Re: Company moral hazard....
>The ruling is straight forward. Company 'A' that has operations in Canada is told that they must not facilitate activity that is illegal and also detrimental to another Canadian company.
Actually, it isn't on two levels. For one thing, Google's action in itself is not illegal, nor are they specially doing something to this tiny company. They are doing their regular legal business of providing search services to any interested parties, and it is already questionable legally as it is to impose penalties for neutral actions that do not break the law, unless he actively desires the facilitation of the illegal and unworthy outcome.
Further, Googe's actions, broadly speaking, involve expression, which is beyond "neutral" and actually a right protected by constitution and treaty after many painful historical experiences as to the real consequences when it is compromised. The court willfully faked blindness so it did not have to weigh that. In doing so, it condones further abuses. I cannot believe the judges were so stupid as to be unaware of the danger, especially since it was pointed out to them.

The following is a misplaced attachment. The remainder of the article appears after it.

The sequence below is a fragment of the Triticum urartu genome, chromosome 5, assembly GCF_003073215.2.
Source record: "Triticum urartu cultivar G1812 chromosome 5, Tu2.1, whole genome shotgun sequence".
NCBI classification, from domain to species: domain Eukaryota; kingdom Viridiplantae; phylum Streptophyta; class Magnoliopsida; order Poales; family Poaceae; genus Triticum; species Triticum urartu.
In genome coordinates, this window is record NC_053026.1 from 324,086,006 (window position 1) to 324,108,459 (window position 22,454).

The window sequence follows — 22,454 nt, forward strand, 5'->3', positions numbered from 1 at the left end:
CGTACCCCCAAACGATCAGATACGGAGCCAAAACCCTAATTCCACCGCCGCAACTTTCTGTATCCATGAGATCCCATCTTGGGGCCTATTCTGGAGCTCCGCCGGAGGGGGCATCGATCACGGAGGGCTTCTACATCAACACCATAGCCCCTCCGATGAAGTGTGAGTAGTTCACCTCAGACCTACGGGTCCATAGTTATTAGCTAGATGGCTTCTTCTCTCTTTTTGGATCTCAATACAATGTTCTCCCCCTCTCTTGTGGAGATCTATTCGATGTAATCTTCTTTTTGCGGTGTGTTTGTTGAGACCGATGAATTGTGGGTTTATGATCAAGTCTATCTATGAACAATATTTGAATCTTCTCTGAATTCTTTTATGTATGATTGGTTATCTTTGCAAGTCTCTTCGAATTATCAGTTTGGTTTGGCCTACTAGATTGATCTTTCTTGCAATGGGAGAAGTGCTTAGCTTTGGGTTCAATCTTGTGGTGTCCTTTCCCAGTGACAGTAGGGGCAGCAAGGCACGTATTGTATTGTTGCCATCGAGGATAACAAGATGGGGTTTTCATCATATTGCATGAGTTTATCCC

And I just love that moronic court judgment. If you have been up on international news, you might notice China just "released" the nearly dead Liu Xiaobo in the name of medical treatment. I can easily see how that crummy judgment can be borrowed by a Chinese court in the future to convict yet more people for "subversion of the State". After all, to pick just one, Liu Xiaobo would not be "inconvenienced in any *material* (because the world is only material, implies the Canadian judge) way" and would not "incur any significant expense" in choosing to not publish his critical articles and Charter 08. Thus, in the face of it causing a certain amount of "irreparable" harm to the Chinese State, Liu Xiaobo's actions cannot be defended as free speech and he thus is correctly guilty of "subversion of the State".